Gentle readers, you may know Patrick Dunn as the editor of Concentrate. What you might not know, is that Patrick is also an avid film buff and member of the Detroit Film Critics Society. Earlier this week he shared some of his thoughts about the Ann Arbor Film Festival with me.
Ben Connor Barrie: For you, what's the best part of the Film Festival?
Patrick Dunn: I guess the obvious answer should be the films, but for me it's really the opportunities for human connections. The festival is a nexus point for those who make offbeat film and those who love it. I never fail to run into numerous friends there, including those who haven't been in Ann Arbor for a while and return exclusively for the festival. And then there are the many opportunities to talk directly to filmmakers about their work. I'm the kind of person who often seeks out online interviews with a filmmaker after I see a film in order to get some more context on the work, so it's always a beautiful thing for me to be able to see a filmmaker in person right after his or her film and ask him or her questions myself. I remember when my friend Dustin interviewed the great Penelope Spheeris at AAFF after a screening of her film "The Decline of Western Civilization, Part III" a few years ago. A great conversation with an amazing woman. That's what I'm talking about.
BCB: What makes the Ann Arbor Film Fest special?
PD: The legacy, certainly. We really should be proud of how long this festival has been in town and keeping a radical spirit alive. I have only a basic familiarity with some of the festival's history, but the stories and the list of luminaries who've been involved in the festival are amazing. I also really admire the way the festival has worked to expand its reach into numerous businesses and institutions in the community, outside of the Michigan Theater.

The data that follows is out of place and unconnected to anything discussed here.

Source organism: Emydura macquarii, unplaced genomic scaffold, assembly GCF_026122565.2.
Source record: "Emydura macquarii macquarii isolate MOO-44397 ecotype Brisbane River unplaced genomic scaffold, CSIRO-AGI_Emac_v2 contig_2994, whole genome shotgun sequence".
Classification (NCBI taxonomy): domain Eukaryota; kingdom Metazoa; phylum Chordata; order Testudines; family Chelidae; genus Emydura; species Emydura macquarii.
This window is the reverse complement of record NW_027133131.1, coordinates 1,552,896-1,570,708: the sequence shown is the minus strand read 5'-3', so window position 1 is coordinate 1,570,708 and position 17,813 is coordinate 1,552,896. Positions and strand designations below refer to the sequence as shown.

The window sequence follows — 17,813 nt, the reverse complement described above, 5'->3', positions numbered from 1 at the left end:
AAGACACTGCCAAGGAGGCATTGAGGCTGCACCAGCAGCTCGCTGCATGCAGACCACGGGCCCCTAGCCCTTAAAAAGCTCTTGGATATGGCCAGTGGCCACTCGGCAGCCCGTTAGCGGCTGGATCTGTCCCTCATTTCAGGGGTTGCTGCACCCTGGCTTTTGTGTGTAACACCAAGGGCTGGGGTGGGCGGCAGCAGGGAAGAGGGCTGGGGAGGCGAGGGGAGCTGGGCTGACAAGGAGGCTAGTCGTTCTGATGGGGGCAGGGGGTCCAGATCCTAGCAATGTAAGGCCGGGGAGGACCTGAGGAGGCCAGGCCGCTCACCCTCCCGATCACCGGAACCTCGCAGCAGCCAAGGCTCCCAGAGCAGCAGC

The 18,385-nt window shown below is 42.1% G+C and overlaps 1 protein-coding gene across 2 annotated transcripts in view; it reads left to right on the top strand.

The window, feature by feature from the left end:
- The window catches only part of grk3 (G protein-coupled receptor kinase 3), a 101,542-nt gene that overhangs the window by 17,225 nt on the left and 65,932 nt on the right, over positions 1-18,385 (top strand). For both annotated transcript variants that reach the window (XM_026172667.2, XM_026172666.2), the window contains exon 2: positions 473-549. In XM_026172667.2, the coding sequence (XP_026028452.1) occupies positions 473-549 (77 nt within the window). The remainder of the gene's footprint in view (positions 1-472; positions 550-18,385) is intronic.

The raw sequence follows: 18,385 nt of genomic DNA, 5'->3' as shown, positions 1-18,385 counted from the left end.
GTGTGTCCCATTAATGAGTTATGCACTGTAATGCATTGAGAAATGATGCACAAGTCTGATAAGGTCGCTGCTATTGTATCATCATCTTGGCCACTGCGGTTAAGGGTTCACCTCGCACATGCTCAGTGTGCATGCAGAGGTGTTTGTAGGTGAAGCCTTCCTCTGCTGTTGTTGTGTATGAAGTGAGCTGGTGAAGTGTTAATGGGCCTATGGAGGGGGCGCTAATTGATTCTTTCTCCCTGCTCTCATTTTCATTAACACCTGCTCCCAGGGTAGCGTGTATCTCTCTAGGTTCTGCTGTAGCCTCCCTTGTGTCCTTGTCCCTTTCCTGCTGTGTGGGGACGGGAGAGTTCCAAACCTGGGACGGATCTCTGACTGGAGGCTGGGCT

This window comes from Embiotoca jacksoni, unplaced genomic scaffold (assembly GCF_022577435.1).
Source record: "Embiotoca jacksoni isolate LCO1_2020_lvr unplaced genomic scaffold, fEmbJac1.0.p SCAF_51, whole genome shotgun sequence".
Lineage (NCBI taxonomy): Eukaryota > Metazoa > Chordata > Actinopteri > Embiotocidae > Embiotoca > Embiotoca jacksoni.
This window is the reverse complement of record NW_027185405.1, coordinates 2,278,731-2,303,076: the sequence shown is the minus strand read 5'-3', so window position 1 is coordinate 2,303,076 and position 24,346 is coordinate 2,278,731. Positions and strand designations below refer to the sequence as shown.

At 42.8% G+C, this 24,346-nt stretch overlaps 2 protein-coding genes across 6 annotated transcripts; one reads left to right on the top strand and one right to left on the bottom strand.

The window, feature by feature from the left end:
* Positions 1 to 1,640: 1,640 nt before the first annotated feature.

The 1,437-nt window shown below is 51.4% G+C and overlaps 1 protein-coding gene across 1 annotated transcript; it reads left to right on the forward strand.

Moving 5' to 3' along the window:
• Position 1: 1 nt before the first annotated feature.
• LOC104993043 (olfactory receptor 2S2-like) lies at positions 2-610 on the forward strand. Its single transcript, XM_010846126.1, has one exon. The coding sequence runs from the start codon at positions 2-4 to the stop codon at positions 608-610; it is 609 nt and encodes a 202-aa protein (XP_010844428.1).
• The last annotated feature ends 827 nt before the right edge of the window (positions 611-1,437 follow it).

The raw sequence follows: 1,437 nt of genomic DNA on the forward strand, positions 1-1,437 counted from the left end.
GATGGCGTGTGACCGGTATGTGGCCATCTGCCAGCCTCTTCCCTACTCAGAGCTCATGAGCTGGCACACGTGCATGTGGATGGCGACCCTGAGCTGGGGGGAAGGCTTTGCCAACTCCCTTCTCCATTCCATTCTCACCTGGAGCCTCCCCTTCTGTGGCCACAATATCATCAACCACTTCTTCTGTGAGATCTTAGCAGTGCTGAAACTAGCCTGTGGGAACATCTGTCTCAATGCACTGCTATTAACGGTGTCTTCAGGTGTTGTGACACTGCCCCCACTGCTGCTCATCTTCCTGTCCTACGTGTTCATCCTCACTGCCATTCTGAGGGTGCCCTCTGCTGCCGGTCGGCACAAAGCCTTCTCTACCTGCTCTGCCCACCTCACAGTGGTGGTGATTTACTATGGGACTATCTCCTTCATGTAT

BCB: If someone is not that big of a fan of avant garde film, should they still check out the Film Fest? Why?
PD: Definitely. Avant garde film covers such a wide spectrum that I feel comfortable applying the old cliche "there's something for everybody." Many of these films are totally digestible and interesting to the average moviegoer – see this year's "The Big House," which does use some unconventional filmmaking techniques but still presents a portrait of Michigan Stadium that will fascinate any Ann Arborite or Michigan fan. The festival has a lot to offer. Give the program a look and pick out something that sounds interesting to you. You'll probably enjoy it far more than you might think.
Gentle reader, the 56th Ann Arbor Film Festival runs through this Sunday. You should check it out.
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